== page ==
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Occurrence, fate and ecotoxicological assessment of pharmaceutically active compounds in wastewater and sludge from wastewater treatment plants in Chongqing, the Three Gorges Reservoir Area

Yan, Qing, Gao, Xu, Chen, You-Peng, Peng, Xu-Ya, Zhang, Yi-Xin, Gan, Xiu-Mei, Zi, Cheng-Fang, Guo, Jin-Song
The Science of the total environment 2014 v.470-471 pp. 618-630
acetaminophen, active ingredients, algae, anticonvulsants, azithromycin, biodegradation, biological treatment, developed countries, disinfection, ecotoxicology, effluents, gemfibrozil, high performance liquid chromatography, ibuprofen, municipal wastewater, ofloxacin, risk, sludge, solid phase extraction, sorption, sulfadiazine, sulfamethoxazole, tandem mass spectrometry, wastewater treatment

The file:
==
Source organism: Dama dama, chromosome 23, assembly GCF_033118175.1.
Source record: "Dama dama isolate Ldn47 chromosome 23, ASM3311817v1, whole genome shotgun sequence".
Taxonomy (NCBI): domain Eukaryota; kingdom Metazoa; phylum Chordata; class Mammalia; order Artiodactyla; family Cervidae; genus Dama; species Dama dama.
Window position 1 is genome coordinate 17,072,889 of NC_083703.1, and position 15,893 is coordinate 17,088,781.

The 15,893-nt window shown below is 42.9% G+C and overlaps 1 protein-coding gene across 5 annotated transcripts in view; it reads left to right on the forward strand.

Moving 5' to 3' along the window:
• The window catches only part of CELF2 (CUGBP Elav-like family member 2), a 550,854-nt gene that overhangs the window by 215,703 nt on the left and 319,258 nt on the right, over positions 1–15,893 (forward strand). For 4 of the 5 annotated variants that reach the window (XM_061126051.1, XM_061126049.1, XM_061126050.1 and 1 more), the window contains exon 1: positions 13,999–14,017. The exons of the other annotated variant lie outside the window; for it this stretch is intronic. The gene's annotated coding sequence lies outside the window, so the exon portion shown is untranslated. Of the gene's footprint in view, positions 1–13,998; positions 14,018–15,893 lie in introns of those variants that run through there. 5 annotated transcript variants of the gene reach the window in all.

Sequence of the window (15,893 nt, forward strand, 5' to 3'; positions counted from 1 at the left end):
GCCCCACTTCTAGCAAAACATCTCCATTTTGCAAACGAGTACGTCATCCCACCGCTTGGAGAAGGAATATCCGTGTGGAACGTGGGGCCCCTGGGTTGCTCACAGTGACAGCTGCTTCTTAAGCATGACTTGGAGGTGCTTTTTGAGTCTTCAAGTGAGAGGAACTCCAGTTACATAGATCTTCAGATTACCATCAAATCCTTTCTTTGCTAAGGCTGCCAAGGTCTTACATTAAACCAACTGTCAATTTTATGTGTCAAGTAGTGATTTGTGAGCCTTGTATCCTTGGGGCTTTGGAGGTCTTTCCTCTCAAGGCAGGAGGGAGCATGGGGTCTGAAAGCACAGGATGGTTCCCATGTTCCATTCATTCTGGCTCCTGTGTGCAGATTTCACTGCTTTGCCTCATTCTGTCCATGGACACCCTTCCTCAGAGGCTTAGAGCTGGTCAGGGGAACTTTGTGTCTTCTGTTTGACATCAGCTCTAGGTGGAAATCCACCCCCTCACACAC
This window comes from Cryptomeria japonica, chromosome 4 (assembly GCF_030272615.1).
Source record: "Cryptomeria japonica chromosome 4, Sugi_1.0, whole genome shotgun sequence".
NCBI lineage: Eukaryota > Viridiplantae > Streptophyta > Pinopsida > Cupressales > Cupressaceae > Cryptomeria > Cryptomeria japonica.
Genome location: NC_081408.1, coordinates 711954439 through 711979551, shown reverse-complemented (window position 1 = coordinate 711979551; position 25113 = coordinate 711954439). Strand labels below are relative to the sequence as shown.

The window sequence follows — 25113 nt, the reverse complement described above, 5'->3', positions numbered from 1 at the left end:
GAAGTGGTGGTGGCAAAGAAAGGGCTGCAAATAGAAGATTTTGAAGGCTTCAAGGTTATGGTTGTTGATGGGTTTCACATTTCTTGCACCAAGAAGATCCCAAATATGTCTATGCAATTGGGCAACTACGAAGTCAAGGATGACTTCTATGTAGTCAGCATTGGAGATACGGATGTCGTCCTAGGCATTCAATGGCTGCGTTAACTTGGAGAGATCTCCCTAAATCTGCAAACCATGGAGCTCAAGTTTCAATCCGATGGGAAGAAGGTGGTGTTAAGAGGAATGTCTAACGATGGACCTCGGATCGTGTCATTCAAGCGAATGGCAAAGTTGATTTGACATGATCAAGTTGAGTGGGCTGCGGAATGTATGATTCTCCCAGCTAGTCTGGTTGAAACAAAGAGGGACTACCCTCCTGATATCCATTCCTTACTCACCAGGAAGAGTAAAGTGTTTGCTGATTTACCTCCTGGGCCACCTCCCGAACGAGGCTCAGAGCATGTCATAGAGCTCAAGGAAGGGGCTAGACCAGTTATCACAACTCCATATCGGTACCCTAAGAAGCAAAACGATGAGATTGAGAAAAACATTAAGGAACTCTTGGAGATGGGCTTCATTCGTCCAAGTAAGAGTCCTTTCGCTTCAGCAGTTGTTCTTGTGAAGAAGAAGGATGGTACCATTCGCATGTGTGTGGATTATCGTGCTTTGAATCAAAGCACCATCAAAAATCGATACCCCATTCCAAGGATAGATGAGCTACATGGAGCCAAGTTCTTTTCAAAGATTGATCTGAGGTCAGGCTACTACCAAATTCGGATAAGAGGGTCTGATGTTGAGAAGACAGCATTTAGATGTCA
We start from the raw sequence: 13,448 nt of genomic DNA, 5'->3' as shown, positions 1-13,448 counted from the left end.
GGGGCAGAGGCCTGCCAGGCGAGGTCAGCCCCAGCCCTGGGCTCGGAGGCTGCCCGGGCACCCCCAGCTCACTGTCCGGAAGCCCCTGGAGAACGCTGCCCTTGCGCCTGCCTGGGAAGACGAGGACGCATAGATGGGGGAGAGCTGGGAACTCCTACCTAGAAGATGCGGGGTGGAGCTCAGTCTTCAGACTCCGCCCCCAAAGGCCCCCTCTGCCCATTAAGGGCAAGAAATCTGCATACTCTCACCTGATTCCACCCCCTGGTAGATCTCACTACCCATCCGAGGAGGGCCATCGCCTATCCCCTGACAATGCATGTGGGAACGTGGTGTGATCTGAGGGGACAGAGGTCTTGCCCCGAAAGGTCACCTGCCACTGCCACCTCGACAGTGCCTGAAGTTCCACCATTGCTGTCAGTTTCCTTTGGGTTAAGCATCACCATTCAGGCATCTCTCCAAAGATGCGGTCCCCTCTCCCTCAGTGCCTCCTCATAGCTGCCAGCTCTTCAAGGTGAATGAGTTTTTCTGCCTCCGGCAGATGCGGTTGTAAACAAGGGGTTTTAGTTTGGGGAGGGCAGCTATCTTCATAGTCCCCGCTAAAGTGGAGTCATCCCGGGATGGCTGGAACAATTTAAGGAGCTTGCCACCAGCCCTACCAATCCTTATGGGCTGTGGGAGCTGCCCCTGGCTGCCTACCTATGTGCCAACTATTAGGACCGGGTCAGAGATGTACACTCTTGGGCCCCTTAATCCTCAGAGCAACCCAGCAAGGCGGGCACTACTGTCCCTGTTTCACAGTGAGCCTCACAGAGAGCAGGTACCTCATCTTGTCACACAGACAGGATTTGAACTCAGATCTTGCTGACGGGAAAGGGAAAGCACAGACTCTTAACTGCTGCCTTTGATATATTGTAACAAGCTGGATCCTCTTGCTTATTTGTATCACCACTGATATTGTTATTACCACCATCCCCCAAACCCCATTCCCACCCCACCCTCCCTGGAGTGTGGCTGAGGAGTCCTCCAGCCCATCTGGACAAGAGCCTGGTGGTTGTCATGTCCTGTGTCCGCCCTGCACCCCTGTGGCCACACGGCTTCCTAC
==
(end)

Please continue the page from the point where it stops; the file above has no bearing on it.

The occurrence, removal and ecotoxicological assessment of 21 pharmaceutically active compounds (PhACs) including antibiotics, analgesics, antiepileptics, antilipidemics and antihypersensitives, were studied at four municipal wastewater treatment plants (WWTP) in Chongqing, the Three Gorges Reservoir Area. Individual treatment unit effluents, as well as primary and secondary sludge, were sampled and analyzed for the selected PhACs to evaluate their biodegradation, persistence and partitioning behaviors. PhACs were identified and quantified using high performance liquid chromatography/tandem mass spectrometry after solid-phase extraction. All the 21 analyzed PhACs were detected in wastewater and the target PhACs except acetaminophen, ibuprofen and gemfibrozil, were also found in sludge. The concentrations of the antibiotics and SVT were comparable to or even higher than those reported in developed countries, while the case of other target PhACs was opposite. The elimination of PhACs except acetaminophen was incomplete and a wide range of elimination efficiencies during the treatment were observed, i.e. from “negative removal” to 99.5%. The removal of PhACs was insignificant in primary and disinfection processes, and was mainly achieved during the biological treatment. Based on the mass balance analysis, biodegradation is believed to be the primary removal mechanism, whereas only about 1.5% of the total mass load of the target PhACs was removed by sorption. Experimentally estimated distribution coefficients (<500L/kg, with a few exceptions) also indicate that biodegradation/transformation was responsible for the removal of the target PhACs. Ecotoxicological assessment indicated that the environment concentrations of single compounds (including sulfadiazine, sulfamethoxazole, ofloxacin, azithromycin and erythromycin-H2O) in effluent and sludge, as well as the mixture of the 21 detected PhACs in effluent, sludge and receiving water had a significant ecotoxicological risk to algae. Therefore, further control of PhACs in effluent and sludge is required before their discharge and application to prevent their introduction into the environment.